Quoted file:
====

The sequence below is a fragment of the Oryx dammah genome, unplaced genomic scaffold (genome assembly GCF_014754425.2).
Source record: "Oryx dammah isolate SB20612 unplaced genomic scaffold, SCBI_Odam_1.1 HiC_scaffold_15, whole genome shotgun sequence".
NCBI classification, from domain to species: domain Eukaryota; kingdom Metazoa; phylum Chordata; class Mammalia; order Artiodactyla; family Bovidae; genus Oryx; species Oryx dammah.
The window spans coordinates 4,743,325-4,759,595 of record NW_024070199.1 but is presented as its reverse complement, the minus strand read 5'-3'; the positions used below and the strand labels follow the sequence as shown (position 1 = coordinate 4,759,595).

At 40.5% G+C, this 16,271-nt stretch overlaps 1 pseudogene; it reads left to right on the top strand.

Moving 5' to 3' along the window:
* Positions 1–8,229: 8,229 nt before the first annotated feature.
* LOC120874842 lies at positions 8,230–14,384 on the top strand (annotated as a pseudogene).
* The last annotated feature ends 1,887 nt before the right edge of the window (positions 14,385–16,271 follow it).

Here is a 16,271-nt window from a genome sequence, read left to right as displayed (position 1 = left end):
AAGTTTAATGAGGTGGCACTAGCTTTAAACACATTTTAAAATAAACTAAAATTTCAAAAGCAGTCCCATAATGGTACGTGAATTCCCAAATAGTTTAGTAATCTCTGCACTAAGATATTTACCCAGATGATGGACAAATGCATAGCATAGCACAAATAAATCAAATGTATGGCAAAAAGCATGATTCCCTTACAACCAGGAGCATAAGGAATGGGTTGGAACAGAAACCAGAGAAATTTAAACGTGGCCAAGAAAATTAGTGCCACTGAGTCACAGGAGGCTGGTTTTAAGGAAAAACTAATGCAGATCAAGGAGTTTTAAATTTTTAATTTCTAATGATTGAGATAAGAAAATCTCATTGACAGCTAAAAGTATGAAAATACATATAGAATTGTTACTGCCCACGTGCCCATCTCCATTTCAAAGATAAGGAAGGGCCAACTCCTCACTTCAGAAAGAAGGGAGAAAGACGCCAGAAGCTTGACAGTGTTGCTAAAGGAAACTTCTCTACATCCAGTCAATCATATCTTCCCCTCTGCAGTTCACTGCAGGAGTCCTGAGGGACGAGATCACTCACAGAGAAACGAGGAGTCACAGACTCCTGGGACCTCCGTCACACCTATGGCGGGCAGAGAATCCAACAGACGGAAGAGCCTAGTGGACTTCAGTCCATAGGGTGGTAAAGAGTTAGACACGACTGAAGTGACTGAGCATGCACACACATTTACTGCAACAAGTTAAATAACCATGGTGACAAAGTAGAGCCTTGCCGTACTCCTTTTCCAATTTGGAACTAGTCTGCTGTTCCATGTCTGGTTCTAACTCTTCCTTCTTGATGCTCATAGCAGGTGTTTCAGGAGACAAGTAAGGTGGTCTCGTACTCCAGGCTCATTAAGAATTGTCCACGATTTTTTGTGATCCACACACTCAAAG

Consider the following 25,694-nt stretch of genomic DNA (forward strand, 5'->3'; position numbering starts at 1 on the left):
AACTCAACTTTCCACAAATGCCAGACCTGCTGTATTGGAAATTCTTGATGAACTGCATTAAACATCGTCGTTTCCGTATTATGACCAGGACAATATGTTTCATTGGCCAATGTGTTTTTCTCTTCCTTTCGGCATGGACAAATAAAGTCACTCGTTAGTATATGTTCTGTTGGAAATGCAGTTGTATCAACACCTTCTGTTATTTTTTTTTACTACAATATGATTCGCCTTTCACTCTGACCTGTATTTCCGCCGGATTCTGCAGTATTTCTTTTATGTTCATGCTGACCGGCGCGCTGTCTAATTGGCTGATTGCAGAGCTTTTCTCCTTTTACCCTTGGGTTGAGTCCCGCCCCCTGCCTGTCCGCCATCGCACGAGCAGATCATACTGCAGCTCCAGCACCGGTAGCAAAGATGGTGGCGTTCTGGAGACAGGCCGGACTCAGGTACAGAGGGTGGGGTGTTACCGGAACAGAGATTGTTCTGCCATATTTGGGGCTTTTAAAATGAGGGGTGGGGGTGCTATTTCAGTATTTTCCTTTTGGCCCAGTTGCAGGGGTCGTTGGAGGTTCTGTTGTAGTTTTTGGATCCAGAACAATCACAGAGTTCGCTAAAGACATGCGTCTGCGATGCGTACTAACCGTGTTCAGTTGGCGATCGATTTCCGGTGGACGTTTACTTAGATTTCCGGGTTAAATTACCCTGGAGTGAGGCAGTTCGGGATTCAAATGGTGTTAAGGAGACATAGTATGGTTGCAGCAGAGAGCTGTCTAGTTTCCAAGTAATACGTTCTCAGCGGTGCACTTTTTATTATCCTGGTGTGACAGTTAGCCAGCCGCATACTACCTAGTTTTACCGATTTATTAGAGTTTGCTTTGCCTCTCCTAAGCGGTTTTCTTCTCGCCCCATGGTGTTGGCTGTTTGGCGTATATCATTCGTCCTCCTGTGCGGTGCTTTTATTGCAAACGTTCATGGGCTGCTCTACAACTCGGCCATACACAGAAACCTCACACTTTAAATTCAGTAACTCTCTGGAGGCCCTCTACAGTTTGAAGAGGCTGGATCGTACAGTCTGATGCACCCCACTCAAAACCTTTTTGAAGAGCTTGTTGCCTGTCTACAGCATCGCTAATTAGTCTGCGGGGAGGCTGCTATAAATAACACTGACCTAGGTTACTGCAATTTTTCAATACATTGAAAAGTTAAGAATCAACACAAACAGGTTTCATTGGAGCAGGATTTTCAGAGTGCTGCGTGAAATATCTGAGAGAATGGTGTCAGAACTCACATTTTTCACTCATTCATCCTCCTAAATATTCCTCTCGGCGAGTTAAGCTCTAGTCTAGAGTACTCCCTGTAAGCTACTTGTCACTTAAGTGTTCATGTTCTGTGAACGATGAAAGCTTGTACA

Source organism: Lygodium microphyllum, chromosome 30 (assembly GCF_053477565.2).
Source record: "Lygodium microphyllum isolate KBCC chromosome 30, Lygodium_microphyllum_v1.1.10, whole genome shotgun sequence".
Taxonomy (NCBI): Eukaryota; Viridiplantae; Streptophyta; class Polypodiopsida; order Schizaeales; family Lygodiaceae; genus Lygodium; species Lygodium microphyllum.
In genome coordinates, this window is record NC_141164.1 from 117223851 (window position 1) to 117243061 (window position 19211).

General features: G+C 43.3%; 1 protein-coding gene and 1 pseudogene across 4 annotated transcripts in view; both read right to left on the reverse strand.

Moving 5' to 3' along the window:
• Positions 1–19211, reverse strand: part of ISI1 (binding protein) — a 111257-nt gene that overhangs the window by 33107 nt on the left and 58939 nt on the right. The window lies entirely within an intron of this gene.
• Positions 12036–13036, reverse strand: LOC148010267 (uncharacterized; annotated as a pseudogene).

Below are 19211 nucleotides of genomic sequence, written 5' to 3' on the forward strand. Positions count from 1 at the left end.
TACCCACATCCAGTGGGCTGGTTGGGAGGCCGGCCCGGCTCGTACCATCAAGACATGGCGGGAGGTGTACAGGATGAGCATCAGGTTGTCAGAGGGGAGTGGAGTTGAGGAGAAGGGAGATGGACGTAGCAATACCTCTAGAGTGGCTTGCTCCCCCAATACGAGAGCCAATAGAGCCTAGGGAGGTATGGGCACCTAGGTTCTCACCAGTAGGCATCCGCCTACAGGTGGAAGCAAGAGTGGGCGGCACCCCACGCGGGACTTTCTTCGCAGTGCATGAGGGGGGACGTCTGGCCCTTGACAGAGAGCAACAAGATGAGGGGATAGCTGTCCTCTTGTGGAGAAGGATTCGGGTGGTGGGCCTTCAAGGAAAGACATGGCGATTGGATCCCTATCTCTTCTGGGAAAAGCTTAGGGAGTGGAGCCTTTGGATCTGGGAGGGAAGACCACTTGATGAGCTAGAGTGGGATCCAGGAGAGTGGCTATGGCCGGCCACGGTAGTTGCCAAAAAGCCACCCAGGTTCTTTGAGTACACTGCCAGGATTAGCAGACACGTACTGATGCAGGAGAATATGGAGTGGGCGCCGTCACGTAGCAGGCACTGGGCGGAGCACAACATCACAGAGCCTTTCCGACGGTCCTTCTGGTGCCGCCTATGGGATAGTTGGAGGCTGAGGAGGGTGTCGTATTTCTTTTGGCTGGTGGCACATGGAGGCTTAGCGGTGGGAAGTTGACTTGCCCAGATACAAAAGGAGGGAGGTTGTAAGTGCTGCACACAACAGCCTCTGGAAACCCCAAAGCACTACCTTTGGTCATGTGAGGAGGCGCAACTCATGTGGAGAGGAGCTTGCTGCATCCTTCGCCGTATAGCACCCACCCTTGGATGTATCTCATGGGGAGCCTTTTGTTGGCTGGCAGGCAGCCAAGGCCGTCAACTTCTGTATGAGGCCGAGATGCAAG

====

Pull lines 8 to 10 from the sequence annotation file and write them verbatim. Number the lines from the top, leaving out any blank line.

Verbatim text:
* LOC120874842 lies at positions 8,230–14,384 on the top strand (annotated as a pseudogene).
* The last annotated feature ends 1,887 nt before the right edge of the window (positions 14,385–16,271 follow it).

Here is a 16,271-nt window from a genome sequence, read left to right as displayed (position 1 = left end):